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What are the chances of working in the U.S. as a non-professional?

Columbus, OH |

49 year old female; no professional skills; no college degree; speaks Spanish; took a realestate course over 20 years ago in Colombia. Has done some volunteer work.

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Unfortunately it is harder and harder these days for non-professionals to obtain a visa. I often say to people who Think that it is easy to get a visa that they do not give visas to the people who Economically need them, Just topeople who already are established in their profession or have lots of money to begin with! Call me cynical. In all seriousness based upon your Fact pattern the only available visas I could see would be being sponsored by an employer in United States or a legit marriage to United States citizen.

This answer is for general information only and is not intended as legal advice regarding your specific situation. In order to assess your legal matter properly and obtain legal advice, you must contact an attorney directly. Provision of this general information does not create an attorney-client relationship.



I don't see even by having a sponsor how the U.S. government could justify giving someone with no work background, no expertise nor credentials a job knowing their are millions of people out of work who could do the same job.


I've shared your question with Avvo's immigration law forum, where your question may be seen by more attorneys who practice in this area of the law. *** All legal actions have time limits, called statutes of limitation. If you miss the deadline for filing your claim, you will lose the opportunity to pursue your case. Please consult with an experienced employment attorney as soon as possible to better preserve your rights. *** Marilynn Mika Spencer provides information on Avvo as a service to the public, primarily when general information may be of assistance. Avvo is not an appropriate forum for an in-depth response or a detailed analysis. These comments are for information only and should not be considered legal advice. Legal advice must pertain to specific, detailed facts. No attorney-client relationship is created based on this information exchange. *** Marilynn Mika Spencer is licensed to practice law before all state and federal courts in California, and can appear before administrative agencies throughout the country. She is eligible to represent clients in other states on a pro hac vice basis. ***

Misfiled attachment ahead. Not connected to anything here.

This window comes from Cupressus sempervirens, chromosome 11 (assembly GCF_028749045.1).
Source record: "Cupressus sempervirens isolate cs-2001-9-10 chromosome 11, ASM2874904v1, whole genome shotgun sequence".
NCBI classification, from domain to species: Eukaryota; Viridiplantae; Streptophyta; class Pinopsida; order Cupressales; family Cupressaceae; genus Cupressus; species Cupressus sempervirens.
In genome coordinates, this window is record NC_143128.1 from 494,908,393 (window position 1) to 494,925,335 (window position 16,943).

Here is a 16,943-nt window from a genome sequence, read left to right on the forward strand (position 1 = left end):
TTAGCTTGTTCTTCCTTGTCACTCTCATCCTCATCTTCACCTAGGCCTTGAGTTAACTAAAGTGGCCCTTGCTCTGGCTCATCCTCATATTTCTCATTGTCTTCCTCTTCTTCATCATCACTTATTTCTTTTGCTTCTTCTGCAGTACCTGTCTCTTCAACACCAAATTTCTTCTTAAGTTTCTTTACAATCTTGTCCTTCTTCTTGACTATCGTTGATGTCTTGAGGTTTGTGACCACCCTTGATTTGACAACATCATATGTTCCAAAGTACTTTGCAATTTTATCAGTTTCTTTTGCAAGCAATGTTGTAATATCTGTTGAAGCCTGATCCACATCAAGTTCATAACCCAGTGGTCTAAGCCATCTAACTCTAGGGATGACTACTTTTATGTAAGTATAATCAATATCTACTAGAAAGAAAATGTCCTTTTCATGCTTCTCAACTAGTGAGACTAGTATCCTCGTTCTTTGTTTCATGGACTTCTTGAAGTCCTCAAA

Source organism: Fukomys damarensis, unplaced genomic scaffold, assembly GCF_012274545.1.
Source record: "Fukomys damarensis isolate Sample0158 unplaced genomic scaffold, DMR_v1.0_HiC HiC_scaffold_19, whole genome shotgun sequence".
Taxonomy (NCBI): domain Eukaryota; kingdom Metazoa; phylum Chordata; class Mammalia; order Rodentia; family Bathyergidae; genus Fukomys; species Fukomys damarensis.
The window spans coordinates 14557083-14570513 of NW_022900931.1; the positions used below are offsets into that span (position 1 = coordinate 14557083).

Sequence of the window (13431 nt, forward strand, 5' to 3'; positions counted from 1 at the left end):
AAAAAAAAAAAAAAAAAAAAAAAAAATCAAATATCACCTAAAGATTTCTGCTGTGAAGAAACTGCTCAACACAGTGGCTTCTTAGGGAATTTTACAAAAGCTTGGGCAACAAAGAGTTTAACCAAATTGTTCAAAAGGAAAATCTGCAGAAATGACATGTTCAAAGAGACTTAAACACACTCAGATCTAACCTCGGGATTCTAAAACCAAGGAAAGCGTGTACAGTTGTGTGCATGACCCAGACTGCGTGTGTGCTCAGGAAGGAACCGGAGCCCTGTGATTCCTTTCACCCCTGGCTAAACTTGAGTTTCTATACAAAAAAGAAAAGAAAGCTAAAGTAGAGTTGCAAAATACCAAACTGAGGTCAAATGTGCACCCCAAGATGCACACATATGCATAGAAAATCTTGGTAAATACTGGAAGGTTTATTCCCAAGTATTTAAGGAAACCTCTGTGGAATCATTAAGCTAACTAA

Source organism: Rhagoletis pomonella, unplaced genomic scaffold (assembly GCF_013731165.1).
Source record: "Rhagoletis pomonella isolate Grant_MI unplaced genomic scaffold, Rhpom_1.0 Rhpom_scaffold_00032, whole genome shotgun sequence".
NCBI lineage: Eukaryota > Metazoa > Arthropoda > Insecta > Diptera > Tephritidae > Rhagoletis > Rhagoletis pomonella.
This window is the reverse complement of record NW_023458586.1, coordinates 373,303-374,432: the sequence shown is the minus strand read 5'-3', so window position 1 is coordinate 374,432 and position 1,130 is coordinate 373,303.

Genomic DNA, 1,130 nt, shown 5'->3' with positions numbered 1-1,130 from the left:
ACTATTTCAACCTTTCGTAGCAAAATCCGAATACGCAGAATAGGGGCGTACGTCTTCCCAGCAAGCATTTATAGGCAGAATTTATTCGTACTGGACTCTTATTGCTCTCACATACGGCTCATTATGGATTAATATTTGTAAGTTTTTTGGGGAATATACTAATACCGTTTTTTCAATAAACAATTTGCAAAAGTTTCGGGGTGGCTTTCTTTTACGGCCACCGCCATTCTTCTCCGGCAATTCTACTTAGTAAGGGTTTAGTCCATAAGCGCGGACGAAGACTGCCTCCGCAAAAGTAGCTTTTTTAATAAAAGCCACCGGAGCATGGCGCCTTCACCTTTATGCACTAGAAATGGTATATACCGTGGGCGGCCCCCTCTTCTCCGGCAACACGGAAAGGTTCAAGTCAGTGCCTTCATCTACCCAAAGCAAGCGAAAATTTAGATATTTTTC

If you have an employer willing to petition for you the are some possibilities. You should confer with an immigration explore possibilities.


I'm afraid that I don't see much hope with what you state. I think that you should go to college and get a degree ... then an H ... then a greencard.

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